Giving a Voice to the Silence offers positive angles to the issue that faces those with mental illness. Living with Schizo-Affective Disorder and being able to share my experiences with others, is the best way I know how to pay it forward. Life can be difficult, my goal is to bring a bit of hope to a place where many feel there is none.

Saturday, April 5, 2008

Finding the Genetic Link to Schizophrenia

Schizophrenia, one of the most discussed and a misunderstood mental illness has been found to be caused by many different mutations in many genes – in turn normal brain development is disrupted.

Schizophrenia is marked by delusions, hallucinations and disordered thinking, it is an illness doctors and researchers have been trying to understand, both its causes as well as how genetics and environment contribute to its progression. While genetics play a large part in the illness, environment may also be a contributor. Those who suffer extreme abuse or traumatic experience in childhood, are often more susceptible to this and other mental illnesses.

In a recently published article researchers noted that the different glitches in the many genes play a major part and are more often found in a person with schizophrenia. In addition, when a schizophrenic diagnosis is given in childhood there is found to be a stronger genetic version of the disease.

Even with these discoveries, schizophrenia is still a very difficult illness to treat. Thought there are numerous medications available to alleviate symptoms, they often only work for a short time, treating only the symptoms or actions – not the illness. This unfortunately is common for many mental illnesses. Medications are given to help bring peace to a person, but until the illness itself is the focus of treatment, the symptoms and actions will often return, each time more severe.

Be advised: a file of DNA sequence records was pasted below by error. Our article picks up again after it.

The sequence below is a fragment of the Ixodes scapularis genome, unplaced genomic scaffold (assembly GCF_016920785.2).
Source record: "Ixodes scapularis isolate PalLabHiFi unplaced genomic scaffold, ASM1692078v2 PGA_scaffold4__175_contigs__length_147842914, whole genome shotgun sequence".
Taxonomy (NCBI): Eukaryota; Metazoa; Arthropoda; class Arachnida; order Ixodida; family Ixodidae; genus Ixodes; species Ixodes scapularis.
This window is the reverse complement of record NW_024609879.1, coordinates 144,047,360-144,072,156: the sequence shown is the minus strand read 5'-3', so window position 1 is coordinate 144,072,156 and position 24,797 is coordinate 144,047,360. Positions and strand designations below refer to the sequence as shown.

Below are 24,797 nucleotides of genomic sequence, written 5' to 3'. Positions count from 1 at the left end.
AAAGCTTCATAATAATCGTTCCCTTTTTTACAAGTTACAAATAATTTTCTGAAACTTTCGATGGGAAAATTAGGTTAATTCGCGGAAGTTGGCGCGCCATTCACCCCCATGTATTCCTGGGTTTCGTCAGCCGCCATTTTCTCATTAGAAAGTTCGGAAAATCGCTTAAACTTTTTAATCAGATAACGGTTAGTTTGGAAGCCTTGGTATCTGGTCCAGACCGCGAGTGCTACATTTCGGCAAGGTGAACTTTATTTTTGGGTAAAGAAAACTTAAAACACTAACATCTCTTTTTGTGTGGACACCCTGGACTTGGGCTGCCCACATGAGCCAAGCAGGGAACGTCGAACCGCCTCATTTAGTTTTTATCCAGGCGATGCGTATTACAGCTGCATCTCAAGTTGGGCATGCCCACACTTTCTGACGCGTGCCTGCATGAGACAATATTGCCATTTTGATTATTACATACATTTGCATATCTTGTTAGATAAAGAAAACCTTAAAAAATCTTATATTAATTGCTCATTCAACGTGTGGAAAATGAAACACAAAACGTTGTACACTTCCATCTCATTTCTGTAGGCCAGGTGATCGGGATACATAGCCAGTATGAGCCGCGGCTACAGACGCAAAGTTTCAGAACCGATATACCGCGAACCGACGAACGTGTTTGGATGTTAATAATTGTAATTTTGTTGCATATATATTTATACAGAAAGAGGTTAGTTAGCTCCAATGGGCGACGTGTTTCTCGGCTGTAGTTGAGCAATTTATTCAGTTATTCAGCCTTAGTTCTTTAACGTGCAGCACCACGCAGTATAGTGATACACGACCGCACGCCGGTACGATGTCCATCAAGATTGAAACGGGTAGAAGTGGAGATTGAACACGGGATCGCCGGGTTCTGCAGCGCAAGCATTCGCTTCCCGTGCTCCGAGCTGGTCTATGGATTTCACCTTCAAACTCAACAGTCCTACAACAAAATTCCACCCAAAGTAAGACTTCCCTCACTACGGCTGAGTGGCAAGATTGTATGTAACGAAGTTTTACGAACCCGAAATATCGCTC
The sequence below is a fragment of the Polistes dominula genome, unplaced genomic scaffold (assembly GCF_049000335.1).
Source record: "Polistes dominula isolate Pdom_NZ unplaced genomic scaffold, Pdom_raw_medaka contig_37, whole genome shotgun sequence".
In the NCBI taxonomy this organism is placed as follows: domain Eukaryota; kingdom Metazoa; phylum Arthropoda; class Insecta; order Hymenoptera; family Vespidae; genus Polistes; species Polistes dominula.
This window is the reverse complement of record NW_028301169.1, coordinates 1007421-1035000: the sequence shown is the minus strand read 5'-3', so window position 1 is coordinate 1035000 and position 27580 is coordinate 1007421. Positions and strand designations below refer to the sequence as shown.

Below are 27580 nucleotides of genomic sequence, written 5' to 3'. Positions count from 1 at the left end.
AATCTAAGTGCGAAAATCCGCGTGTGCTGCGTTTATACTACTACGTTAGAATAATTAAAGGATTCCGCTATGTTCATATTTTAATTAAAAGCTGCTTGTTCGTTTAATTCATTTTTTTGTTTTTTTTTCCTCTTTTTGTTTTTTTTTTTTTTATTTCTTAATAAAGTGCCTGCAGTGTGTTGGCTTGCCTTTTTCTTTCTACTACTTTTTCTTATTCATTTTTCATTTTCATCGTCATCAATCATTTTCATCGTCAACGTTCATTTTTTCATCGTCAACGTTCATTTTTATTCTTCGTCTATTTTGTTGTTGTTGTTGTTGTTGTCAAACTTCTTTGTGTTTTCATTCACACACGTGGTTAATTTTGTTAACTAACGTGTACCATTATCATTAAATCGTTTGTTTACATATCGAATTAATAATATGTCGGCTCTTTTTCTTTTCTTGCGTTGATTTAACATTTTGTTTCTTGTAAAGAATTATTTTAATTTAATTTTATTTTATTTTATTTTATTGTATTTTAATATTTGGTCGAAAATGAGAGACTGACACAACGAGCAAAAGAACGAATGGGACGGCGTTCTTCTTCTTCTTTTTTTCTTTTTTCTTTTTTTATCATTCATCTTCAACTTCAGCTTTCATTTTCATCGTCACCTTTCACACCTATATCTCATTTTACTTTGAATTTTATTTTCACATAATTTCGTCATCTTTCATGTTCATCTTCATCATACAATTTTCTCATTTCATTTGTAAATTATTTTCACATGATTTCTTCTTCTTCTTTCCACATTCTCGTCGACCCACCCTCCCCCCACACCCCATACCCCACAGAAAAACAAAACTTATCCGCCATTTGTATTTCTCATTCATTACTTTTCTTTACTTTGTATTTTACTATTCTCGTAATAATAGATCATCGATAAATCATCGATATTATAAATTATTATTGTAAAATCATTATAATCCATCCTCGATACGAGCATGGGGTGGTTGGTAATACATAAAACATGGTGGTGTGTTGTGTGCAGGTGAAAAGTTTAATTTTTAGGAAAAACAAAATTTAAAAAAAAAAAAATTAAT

These recent findings are a step in the right direction, thought it may bring more questions at first – it is a start in the attempt to understand the illness so many live with and work toward a hope for their future.

On a personal side to this story, my father was paranoid schizophrenic and lost his life to the disease, treatment at the time, was not where we are today and he became lost to the disease the doctors could not understand. Where does that leave as far as genetics go? I am right where the doctors say I should be – genetics and environment have marked me. As Schizo-affective, I face many obstacles of schizophrenia as well as Bipolar Disorder. As I worked with doctors, taking years to find one that actually wanted to work with me and not only prescribe medication and get their insurance money, I came to understand my illness, how my dad played a part and a childhood of severe abuse transformed my life. Today, with medication (I only take two) and people who understand me I function in society, many people not knowing my “secret.” Only those closest to me know the truth and how mind works, always ready with a hug and shoulder when the days get bad.

1 comment:

  1. Thank you for that really clear post on the latest on this illness. I'm glad when anyone starts talking sense on this issue because there's so much confusion and stigma out there, as clearly you know all too well.

    On a personal note, I'm so sorry you lost your Father to the ravages of this disease. My Uncle is schizophrenic so I know how tough it all is.